Why demystifying FAFSA is key to boosting Arizona’s economy
At one point, when Arizona State University junior Jacqueline White was attending Mesa Community College, she was working three jobs to pay for school out of pocket. After she transferred to ASU, she realized she could have avoided that financial stress if only she had filled out a federal form she hadn’t ever heard of: FAFSA (Free Application for Federal Student Aid).
“It was only later on when I started attending ASU that I realized what FAFSA was. Come to find out, actually all my school would have been covered by a Pell Grant had I submitted [a] FAFSA.”
White, originally from Sierra Vista, Arizona, said being a first-generation student has meant learning these kinds of lessons along the way. Her parents didn’t have personal experience with higher education, and White said her high school didn’t have the resources to provide the guidance that she and her older sister needed as they began navigating the college admissions process.
“It’s been a learning curve, to be honest. … I never understood FAFSA or Pell Grants, and loans seemed very intimidating and scary,” White said.
Luckily, White earned scholarships that helped along the way and also learned about what FAFSA could do when she transferred to ASU. Now White is studying public policy and public service and has earned distinctions such as the Newman Civic Fellowship and the Boren Scholarship in her time as a Sun Devil.
Removing financial barriers for students like White is the goal of the community partners working on the Arizona FAFSA Challenge, which has a goal of increasing FAFSA completion in Arizona to 53% of high school seniors during the 2019–20 cycle.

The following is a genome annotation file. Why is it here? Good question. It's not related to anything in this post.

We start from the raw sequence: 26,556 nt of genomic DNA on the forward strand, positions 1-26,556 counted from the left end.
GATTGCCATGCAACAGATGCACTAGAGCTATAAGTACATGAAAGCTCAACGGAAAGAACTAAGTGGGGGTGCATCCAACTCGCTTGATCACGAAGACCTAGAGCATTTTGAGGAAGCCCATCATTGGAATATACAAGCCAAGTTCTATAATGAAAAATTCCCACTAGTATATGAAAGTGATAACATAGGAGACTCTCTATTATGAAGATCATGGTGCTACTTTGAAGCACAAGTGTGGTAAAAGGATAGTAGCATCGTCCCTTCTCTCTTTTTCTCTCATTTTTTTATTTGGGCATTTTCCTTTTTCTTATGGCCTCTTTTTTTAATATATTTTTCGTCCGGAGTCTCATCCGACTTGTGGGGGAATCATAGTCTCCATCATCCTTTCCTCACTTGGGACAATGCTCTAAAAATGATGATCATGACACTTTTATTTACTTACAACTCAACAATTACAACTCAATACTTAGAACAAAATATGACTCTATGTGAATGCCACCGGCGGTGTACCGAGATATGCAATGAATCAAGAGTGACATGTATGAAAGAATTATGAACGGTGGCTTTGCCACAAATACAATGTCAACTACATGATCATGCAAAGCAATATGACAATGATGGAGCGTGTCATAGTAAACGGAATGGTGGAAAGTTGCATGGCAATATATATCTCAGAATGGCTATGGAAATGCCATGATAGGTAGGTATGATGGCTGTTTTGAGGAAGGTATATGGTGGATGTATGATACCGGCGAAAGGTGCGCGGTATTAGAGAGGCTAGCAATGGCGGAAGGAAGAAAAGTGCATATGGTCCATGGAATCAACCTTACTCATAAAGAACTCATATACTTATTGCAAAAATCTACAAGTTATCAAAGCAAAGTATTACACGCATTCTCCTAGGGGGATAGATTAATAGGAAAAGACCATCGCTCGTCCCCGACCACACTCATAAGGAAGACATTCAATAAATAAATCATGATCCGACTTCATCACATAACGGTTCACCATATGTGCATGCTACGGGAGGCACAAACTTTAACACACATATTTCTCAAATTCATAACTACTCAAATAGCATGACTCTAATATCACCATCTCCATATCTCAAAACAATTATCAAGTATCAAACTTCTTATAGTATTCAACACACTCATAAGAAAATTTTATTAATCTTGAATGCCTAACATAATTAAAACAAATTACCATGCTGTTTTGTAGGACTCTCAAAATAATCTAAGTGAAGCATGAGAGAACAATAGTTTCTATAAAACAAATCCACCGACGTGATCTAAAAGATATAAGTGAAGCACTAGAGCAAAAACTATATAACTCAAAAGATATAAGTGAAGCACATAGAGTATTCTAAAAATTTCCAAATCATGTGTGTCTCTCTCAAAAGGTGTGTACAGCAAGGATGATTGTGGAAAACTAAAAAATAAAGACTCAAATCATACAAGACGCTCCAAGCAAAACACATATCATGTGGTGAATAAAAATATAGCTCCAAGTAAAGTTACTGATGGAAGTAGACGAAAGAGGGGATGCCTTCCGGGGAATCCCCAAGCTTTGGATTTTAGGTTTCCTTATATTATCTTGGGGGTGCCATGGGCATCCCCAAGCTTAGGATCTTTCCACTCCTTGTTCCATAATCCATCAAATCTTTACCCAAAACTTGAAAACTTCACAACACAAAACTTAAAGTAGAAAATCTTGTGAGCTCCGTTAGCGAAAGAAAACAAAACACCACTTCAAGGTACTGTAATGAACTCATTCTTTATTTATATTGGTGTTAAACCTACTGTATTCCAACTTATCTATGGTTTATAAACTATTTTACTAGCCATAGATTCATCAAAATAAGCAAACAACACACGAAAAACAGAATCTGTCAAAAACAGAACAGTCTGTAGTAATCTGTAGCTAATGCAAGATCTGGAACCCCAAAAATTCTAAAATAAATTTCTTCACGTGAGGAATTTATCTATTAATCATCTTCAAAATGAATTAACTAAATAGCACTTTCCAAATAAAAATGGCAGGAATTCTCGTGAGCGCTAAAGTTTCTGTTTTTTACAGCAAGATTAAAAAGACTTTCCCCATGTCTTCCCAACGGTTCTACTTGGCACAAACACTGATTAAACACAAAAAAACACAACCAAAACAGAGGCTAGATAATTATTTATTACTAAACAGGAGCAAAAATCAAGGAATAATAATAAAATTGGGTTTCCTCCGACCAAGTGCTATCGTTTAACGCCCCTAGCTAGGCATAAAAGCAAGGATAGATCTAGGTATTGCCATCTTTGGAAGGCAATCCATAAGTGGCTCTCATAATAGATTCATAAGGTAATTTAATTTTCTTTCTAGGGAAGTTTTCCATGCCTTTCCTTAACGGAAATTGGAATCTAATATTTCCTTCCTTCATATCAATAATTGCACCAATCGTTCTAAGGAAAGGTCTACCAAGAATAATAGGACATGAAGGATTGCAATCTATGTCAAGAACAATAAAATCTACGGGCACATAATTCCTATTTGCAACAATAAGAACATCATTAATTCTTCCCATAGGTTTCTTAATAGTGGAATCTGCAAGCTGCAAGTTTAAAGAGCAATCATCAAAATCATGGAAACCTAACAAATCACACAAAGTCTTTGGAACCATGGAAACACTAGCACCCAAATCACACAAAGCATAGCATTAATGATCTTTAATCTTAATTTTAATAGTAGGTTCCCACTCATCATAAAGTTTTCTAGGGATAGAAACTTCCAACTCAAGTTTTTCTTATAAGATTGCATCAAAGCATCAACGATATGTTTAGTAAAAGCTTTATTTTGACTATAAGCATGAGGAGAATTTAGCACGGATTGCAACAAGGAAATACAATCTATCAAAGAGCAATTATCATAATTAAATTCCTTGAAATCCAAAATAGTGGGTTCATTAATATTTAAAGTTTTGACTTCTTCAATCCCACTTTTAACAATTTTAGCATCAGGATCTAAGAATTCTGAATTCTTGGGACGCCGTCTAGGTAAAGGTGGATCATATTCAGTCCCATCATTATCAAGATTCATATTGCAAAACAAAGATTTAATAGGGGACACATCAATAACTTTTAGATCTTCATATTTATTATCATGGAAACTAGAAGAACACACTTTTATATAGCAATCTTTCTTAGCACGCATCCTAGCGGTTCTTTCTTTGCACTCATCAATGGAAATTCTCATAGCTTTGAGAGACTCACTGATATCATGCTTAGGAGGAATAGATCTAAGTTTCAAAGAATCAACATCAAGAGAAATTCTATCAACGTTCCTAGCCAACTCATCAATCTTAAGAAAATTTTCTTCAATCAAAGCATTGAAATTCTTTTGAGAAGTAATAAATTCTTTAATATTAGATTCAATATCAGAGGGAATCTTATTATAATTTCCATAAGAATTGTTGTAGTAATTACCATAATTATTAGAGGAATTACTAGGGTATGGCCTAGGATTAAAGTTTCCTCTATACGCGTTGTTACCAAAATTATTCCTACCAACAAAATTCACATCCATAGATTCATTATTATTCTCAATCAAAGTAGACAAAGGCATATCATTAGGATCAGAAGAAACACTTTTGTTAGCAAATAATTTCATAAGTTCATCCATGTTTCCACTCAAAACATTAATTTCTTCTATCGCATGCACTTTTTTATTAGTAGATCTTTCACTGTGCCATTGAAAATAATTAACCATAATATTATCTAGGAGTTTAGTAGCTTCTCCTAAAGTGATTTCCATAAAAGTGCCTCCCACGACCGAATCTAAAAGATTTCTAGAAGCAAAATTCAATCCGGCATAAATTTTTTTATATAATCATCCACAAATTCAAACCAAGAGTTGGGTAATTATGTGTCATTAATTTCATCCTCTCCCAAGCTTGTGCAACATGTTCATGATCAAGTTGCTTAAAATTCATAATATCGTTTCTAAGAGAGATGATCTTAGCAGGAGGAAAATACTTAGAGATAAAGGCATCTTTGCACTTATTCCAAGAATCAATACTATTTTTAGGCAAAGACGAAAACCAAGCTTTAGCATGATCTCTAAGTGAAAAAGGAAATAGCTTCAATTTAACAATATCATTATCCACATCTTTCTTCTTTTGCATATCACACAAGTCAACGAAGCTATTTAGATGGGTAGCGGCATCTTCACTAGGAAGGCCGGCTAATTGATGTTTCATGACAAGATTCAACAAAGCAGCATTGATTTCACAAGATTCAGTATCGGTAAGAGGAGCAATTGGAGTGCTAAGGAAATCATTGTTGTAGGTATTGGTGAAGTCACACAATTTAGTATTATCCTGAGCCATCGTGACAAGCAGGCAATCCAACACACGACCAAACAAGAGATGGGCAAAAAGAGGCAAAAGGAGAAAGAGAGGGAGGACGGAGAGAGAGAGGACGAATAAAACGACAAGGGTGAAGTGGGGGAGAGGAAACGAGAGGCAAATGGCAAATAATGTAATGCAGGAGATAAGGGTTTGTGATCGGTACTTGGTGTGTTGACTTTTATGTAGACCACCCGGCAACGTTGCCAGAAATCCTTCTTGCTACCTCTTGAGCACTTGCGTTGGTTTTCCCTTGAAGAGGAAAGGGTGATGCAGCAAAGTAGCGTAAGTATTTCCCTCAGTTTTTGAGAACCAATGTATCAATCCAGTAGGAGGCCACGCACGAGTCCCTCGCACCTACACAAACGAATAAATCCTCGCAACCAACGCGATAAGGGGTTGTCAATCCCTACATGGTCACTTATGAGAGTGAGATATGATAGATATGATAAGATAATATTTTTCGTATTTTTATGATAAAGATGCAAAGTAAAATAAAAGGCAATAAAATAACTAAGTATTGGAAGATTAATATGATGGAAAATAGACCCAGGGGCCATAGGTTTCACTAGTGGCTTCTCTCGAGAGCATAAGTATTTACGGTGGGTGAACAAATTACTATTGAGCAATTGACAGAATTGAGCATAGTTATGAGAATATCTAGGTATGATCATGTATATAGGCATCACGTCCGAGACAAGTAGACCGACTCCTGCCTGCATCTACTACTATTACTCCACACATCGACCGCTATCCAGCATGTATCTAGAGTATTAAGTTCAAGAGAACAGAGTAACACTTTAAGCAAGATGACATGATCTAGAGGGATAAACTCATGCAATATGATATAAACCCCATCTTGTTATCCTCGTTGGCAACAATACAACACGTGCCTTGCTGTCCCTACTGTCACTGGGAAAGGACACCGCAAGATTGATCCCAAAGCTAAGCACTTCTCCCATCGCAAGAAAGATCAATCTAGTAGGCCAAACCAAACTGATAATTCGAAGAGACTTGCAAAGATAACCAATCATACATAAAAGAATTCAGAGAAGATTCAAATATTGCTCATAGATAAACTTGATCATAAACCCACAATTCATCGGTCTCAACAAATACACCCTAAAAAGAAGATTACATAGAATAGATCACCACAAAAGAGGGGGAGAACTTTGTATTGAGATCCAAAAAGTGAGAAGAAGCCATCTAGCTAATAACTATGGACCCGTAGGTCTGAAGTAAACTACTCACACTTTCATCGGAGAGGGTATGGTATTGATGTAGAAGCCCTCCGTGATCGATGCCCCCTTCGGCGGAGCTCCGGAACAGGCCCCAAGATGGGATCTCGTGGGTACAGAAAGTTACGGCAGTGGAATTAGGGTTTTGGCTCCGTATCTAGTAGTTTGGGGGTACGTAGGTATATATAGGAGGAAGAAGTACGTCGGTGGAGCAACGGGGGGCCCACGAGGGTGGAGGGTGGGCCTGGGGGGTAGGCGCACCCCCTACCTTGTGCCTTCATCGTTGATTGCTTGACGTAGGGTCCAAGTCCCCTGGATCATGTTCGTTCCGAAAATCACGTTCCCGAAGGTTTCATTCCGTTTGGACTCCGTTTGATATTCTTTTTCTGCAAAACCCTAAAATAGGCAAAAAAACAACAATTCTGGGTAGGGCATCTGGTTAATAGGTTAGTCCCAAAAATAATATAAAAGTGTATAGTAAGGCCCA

Completing the FAFSA gives students access to grants, work-study opportunities, institution-based aid and federal student loans to pay for college — especially for students with high financial need. FAFSA applications for the 2020–21 school year open Oct. 1.
Rich Nickel, the president and CEO of College Success Arizona, describes FAFSA as a “silver bullet” when it comes to the affordability questions so many students face when considering pursuing a degree. And taking an hour to fill out the form can really pay off financially for families but also economically for the state.
“What we know is that there is massive upside tied to the completion of that form,” Nickel said. “The average awardee of FAFSA is provided just south of $10,000.”
The FAFSA goals that ASU and community partners are working toward accomplishing are part of the larger context of the Achieve60AZ goal: By 2030, 60% of adults in Arizona ages 25-64 will hold a degree or high-value credential. That would mean about a 15 percentage point increase over the next 11 years.
FAFSA completion is a crucial indicator of whether a high school senior is likely to enroll in college: 90% of high school seniors who complete the form attend college directly from high school. And in Arizona, one of the only states in the country without a robust, need-based financial aid system supported by state government, students depend even more on federal aid and therefore FAFSA completion.
Arizona currently ranks 49th in the country for FAFSA completion, partially because there are misconceptions about the process and partially because of a lack of resources to deliver consistent and quality information available about the process, especially in rural areas of Arizona.
Nickel said the low completion rate in the state is due to barriers such as an extremely low counselor-to-student ratio in Arizona of 950 students per counselor and also confusion among families about what’s required and where to find it. Parents and students might not know where to find tax information or might have fears about how their financial information will be used or kept private.